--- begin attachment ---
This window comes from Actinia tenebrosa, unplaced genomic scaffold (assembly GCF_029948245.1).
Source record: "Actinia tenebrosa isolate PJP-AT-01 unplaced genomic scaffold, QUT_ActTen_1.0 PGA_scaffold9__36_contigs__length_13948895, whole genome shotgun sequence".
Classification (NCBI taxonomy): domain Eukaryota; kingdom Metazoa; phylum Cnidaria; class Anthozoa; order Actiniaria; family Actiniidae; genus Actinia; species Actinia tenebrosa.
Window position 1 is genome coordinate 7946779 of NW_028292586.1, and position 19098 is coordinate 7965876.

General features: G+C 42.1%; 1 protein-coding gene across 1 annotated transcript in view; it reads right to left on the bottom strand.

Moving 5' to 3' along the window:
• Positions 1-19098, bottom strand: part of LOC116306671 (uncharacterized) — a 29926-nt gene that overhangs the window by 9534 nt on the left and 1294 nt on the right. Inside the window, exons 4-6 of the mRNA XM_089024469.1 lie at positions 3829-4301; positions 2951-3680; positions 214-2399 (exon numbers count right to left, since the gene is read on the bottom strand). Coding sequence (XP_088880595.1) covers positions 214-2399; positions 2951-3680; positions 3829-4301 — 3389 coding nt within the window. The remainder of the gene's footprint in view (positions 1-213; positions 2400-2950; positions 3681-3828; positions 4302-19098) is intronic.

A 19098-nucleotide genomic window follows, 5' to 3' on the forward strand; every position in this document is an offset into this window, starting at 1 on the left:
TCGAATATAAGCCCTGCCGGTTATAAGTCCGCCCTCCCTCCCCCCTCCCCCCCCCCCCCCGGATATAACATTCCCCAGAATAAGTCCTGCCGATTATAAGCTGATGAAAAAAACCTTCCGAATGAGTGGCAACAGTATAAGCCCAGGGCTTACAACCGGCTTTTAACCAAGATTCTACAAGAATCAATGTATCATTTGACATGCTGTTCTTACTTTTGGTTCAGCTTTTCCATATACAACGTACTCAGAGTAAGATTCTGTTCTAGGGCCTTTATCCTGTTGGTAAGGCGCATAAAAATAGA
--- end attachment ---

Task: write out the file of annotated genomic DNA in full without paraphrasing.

This window comes from Actinia tenebrosa, unplaced genomic scaffold (assembly GCF_029948245.1).
Source record: "Actinia tenebrosa isolate PJP-AT-01 unplaced genomic scaffold, QUT_ActTen_1.0 PGA_scaffold9__36_contigs__length_13948895, whole genome shotgun sequence".
Classification (NCBI taxonomy): domain Eukaryota; kingdom Metazoa; phylum Cnidaria; class Anthozoa; order Actiniaria; family Actiniidae; genus Actinia; species Actinia tenebrosa.
Window position 1 is genome coordinate 7946779 of NW_028292586.1, and position 19098 is coordinate 7965876.

General features: G+C 42.1%; 1 protein-coding gene across 1 annotated transcript in view; it reads right to left on the bottom strand.

Moving 5' to 3' along the window:
• Positions 1-19098, bottom strand: part of LOC116306671 (uncharacterized) — a 29926-nt gene that overhangs the window by 9534 nt on the left and 1294 nt on the right. Inside the window, exons 4-6 of the mRNA XM_089024469.1 lie at positions 3829-4301; positions 2951-3680; positions 214-2399 (exon numbers count right to left, since the gene is read on the bottom strand). Coding sequence (XP_088880595.1) covers positions 214-2399; positions 2951-3680; positions 3829-4301 — 3389 coding nt within the window. The remainder of the gene's footprint in view (positions 1-213; positions 2400-2950; positions 3681-3828; positions 4302-19098) is intronic.

A 19098-nucleotide genomic window follows, 5' to 3' on the forward strand; every position in this document is an offset into this window, starting at 1 on the left:
TCGAATATAAGCCCTGCCGGTTATAAGTCCGCCCTCCCTCCCCCCTCCCCCCCCCCCCCCGGATATAACATTCCCCAGAATAAGTCCTGCCGATTATAAGCTGATGAAAAAAACCTTCCGAATGAGTGGCAACAGTATAAGCCCAGGGCTTACAACCGGCTTTTAACCAAGATTCTACAAGAATCAATGTATCATTTGACATGCTGTTCTTACTTTTGGTTCAGCTTTTCCATATACAACGTACTCAGAGTAAGATTCTGTTCTAGGGCCTTTATCCTGTTGGTAAGGCGCATAAAAATAGA